Skip to main content

4 Ways to Make Your Wedding More Accessible for All Guests

Taking the time to think about your event's accessibility will mean a more inclusive experience for your loved ones.

wedding guests who are in wheelchairs
Bazalieiev Levgen/Shutterstock

wedding guests who are in wheelchairs
Bazalieiev Levgen/Shutterstock

There is plenty to consider when planning a wedding, from flowers to food and seating arrangements. But something we don’t talk about as often as a wedding’s accessibility. A staggering reality when we recall that one in four Americans has a disability. Learn about the simple, actionable steps you can take toward having a more inclusive wedding for your loved ones.  

Please note, this is not an exhaustive list. We encourage you to educate yourself with additional resources and supplemental information. We recommend visiting the National Association of the Deaf, American Foundation for the Blind, American Association of People with Disabilities, and more. 

Anticipate your guests’ needs on the RSVP.

We all know the saying about making an assumption. To avoid any moment of awkwardness or miscommunication, it’s always best to lead with transparency. Allow guests to speak for themselves on your RSVP by asking about both dietary restrictions and special accommodations. One example is, “We cannot wait to share our day with you. Please advise us if you have dietary restrictions or require special accommodations.”

Inform and educate your wedding vendors. 

Photographer Cavin Elizabeth of Cavin Elizabeth Photography shared, “The main thing that you need to make sure you do is, especially if [the bride or groom] has a disability, please tell the photographer everything in the world because we cannot make assumptions.” She explains that the photographer should be made aware of your mobility limitations, energy levels, or where you can and cannot go. “I really appreciate it when a couple tells me about a disability because I don’t want them to [feel the pressure] to fight through any pain or be uncomfortable.” Open communication will allow the photographer to capture beautiful photos of guests or the newlyweds without an awkward exchange day-of.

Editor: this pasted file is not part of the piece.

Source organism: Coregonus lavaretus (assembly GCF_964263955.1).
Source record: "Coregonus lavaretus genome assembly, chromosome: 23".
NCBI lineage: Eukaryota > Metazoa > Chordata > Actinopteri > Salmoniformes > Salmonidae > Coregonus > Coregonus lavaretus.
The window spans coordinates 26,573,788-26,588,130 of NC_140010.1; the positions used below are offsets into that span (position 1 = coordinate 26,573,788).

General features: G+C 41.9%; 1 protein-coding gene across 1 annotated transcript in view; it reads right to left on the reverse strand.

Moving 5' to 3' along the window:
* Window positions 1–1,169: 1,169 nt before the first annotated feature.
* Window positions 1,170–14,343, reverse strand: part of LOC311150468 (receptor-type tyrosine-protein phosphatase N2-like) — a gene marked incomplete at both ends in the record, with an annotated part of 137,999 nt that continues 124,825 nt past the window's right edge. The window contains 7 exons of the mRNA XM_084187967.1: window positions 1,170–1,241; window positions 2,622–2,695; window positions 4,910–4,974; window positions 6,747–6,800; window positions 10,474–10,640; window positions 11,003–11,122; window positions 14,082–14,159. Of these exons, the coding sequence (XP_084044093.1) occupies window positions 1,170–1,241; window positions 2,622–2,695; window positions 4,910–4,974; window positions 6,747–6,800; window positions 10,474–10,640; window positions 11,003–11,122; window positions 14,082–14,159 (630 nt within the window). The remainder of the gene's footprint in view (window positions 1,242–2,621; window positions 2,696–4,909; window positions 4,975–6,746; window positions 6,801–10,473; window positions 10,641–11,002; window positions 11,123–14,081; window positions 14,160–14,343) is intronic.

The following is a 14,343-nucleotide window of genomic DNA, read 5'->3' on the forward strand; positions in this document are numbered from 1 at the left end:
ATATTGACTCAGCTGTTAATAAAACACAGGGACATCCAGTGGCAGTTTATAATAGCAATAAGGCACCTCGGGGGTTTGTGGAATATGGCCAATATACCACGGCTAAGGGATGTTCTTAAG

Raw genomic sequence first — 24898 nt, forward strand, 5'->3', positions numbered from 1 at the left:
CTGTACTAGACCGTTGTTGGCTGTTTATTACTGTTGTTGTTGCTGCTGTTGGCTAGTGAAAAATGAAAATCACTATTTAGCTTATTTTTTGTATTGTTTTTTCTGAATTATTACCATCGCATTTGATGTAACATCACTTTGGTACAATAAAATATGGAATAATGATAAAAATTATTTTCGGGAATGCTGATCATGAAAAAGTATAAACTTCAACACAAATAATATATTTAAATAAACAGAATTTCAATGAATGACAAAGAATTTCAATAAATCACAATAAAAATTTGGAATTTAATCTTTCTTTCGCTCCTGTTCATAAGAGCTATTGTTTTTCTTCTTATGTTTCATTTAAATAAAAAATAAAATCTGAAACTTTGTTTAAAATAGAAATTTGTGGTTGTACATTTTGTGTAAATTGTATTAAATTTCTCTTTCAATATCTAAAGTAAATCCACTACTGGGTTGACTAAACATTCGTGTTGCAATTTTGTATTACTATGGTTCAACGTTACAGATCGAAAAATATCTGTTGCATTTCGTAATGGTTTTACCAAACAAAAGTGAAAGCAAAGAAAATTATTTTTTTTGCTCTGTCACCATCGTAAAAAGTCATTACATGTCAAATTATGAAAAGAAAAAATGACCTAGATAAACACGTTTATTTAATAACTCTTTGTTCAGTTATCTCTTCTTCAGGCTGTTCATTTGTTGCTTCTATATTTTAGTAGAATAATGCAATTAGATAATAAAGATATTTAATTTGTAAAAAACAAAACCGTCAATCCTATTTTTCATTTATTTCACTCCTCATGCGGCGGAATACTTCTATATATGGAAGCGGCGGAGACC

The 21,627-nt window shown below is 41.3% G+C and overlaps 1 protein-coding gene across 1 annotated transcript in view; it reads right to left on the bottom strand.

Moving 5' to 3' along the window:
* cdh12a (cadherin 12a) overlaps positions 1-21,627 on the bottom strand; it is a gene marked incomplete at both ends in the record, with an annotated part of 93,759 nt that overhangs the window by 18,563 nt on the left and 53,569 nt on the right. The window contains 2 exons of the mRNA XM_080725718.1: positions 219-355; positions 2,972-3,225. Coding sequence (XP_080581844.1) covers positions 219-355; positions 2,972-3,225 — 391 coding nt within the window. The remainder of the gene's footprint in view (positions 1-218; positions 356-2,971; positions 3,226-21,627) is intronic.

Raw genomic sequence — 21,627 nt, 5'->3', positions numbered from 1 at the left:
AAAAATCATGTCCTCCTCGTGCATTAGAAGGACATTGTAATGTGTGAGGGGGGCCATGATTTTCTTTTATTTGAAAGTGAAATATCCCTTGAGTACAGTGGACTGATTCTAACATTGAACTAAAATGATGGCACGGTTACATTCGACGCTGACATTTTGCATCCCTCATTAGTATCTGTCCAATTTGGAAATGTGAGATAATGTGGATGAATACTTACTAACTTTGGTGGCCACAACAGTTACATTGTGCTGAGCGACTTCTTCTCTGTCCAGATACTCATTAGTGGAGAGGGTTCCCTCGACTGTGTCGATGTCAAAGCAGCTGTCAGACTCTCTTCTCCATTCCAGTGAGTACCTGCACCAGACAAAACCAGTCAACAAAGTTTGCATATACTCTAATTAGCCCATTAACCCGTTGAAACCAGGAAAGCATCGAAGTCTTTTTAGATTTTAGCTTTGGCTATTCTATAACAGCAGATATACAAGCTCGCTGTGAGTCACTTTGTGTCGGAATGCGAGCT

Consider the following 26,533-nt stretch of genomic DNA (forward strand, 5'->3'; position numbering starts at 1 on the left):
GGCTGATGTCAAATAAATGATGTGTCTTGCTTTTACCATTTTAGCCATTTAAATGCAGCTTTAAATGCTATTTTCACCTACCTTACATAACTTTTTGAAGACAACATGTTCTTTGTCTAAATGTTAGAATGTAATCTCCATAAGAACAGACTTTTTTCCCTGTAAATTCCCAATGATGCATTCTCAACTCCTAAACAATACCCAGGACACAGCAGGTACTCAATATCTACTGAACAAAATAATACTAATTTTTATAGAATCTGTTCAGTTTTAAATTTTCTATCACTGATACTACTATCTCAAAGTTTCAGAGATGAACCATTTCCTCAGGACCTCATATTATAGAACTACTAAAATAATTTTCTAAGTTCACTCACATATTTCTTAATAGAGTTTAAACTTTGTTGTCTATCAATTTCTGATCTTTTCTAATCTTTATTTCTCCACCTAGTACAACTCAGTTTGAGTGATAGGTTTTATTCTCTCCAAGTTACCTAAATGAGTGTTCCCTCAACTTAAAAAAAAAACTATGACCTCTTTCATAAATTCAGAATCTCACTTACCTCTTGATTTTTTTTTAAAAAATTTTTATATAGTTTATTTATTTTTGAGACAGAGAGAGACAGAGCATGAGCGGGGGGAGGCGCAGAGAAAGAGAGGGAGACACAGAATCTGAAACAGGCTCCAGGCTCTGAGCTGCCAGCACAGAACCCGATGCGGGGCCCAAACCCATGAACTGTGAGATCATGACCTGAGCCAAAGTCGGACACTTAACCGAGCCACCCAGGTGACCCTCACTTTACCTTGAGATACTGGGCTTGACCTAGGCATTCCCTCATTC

Ensure your venue is accessible. 

One of the best steps to take is calling your venue’s coordinator to see what options they have for guests with disabilities. Here are some things to potentially inquire about:


  • Does your wedding venue have ramp access for accessible entering and exiting? 
  • Do the steps and/or staircases have accessible options for those who may need them? For example, would a guest be able to access a balcony or outside garden?


  • Are there automatic door openers and/or “Push To Open” buttons?
  • Are there working elevators? Further, will a staff attendant fix an issue should one arise with an elevator?


  • Restrooms: Are the stalls big enough for a power wheelchair, and are there grab bars in the stall?
  • Dining: From plated dinner to the open bar, do all guests and wedding attendees have access to food, beverages, and favors?
  • Inclusive seating: Will your guests or wedding party be able to enjoy their meal from their chair? Is there space at the table?
  • Caregiver needs: Individual circumstances will vary, but will a guest or person in the wedding party need to be accompanied by a caregiver or companion? 
  • Technology: Be mindful of adjustable mic stands to help accommodate varying heights of guests and their mobility.

Consider the disabilities we can’t always see. 

We know that not all disabilities are obvious at first glance. Guest attendees could have medical disabilities, visual impairments, or be hard of hearing. If needed, consider the following support systems to ensure each guest enjoys your special day:

  • If you’re streaming or sharing a video at your event, consider having closed captions.
  • You may need to hire an interpreter for the wedding speeches. Ensure they are visible to the audience. 
  • Disclose the use of flash photography for those who may be sensitive to bright or flashing lights.
  • If you’re hosting offsite events, inquire about their options for those with disabilities.
  • Consider sending accessible wedding invitations with larger font to your guests.